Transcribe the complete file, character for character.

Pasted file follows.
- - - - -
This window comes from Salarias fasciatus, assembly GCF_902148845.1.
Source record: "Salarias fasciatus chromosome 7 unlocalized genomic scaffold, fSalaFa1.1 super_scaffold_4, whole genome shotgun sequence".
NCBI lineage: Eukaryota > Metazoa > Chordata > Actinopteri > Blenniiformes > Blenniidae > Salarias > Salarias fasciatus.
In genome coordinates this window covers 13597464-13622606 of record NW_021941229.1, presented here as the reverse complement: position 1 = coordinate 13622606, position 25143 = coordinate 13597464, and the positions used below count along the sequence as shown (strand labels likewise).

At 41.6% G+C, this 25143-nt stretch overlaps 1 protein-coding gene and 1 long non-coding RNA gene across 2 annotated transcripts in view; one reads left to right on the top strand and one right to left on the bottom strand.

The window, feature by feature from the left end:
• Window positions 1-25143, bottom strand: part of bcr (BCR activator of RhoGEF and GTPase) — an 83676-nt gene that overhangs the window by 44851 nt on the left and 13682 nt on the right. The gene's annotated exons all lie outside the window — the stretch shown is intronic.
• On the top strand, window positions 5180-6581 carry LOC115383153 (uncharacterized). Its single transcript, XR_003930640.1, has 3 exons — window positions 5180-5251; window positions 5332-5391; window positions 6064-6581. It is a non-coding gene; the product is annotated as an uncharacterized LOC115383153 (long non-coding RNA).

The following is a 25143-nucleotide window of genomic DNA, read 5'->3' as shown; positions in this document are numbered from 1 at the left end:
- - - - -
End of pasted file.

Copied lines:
This window comes from Salarias fasciatus, assembly GCF_902148845.1.
Source record: "Salarias fasciatus chromosome 7 unlocalized genomic scaffold, fSalaFa1.1 super_scaffold_4, whole genome shotgun sequence".
NCBI lineage: Eukaryota > Metazoa > Chordata > Actinopteri > Blenniiformes > Blenniidae > Salarias > Salarias fasciatus.
In genome coordinates this window covers 13597464-13622606 of record NW_021941229.1, presented here as the reverse complement: position 1 = coordinate 13622606, position 25143 = coordinate 13597464, and the positions used below count along the sequence as shown (strand labels likewise).

At 41.6% G+C, this 25143-nt stretch overlaps 1 protein-coding gene and 1 long non-coding RNA gene across 2 annotated transcripts in view; one reads left to right on the top strand and one right to left on the bottom strand.

The window, feature by feature from the left end:
• Window positions 1-25143, bottom strand: part of bcr (BCR activator of RhoGEF and GTPase) — an 83676-nt gene that overhangs the window by 44851 nt on the left and 13682 nt on the right. The gene's annotated exons all lie outside the window — the stretch shown is intronic.
• On the top strand, window positions 5180-6581 carry LOC115383153 (uncharacterized). Its single transcript, XR_003930640.1, has 3 exons — window positions 5180-5251; window positions 5332-5391; window positions 6064-6581. It is a non-coding gene; the product is annotated as an uncharacterized LOC115383153 (long non-coding RNA).

The following is a 25143-nucleotide window of genomic DNA, read 5'->3' as shown; positions in this document are numbered from 1 at the left end: